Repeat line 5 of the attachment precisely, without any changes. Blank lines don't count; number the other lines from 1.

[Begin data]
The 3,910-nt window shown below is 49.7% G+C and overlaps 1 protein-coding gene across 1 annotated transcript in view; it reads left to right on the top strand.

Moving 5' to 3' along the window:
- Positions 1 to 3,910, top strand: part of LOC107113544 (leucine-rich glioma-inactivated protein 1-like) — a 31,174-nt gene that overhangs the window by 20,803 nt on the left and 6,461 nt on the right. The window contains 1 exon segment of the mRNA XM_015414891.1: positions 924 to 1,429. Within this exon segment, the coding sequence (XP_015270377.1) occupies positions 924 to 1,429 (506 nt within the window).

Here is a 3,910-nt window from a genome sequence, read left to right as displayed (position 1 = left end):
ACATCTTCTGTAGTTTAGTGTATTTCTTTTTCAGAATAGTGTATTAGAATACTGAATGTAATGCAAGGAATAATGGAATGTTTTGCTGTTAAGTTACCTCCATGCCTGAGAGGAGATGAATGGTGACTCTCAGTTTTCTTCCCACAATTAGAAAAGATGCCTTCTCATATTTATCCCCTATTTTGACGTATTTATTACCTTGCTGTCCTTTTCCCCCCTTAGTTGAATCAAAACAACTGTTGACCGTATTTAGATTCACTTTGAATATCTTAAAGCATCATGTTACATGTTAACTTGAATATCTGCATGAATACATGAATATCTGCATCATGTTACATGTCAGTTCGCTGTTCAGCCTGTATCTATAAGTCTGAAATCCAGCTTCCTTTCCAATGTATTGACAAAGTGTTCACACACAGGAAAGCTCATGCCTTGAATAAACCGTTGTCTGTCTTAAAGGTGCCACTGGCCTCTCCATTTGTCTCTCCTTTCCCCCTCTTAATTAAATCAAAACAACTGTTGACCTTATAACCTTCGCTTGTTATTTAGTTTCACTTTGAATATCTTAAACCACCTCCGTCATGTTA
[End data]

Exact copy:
ACATCTTCTGTAGTTTAGTGTATTTCTTTTTCAGAATAGTGTATTAGAATACTGAATGTAATGCAAGGAATAATGGAATGTTTTGCTGTTAAGTTACCTCCATGCCTGAGAGGAGATGAATGGTGACTCTCAGTTTTCTTCCCACAATTAGAAAAGATGCCTTCTCATATTTATCCCCTATTTTGACGTATTTATTACCTTGCTGTCCTTTTCCCCCCTTAGTTGAATCAAAACAACTGTTGACCGTATTTAGATTCACTTTGAATATCTTAAAGCATCATGTTACATGTTAACTTGAATATCTGCATGAATACATGAATATCTGCATCATGTTACATGTCAGTTCGCTGTTCAGCCTGTATCTATAAGTCTGAAATCCAGCTTCCTTTCCAATGTATTGACAAAGTGTTCACACACAGGAAAGCTCATGCCTTGAATAAACCGTTGTCTGTCTTAAAGGTGCCACTGGCCTCTCCATTTGTCTCTCCTTTCCCCCTCTTAATTAAATCAAAACAACTGTTGACCTTATAACCTTCGCTTGTTATTTAGTTTCACTTTGAATATCTTAAACCACCTCCGTCATGTTA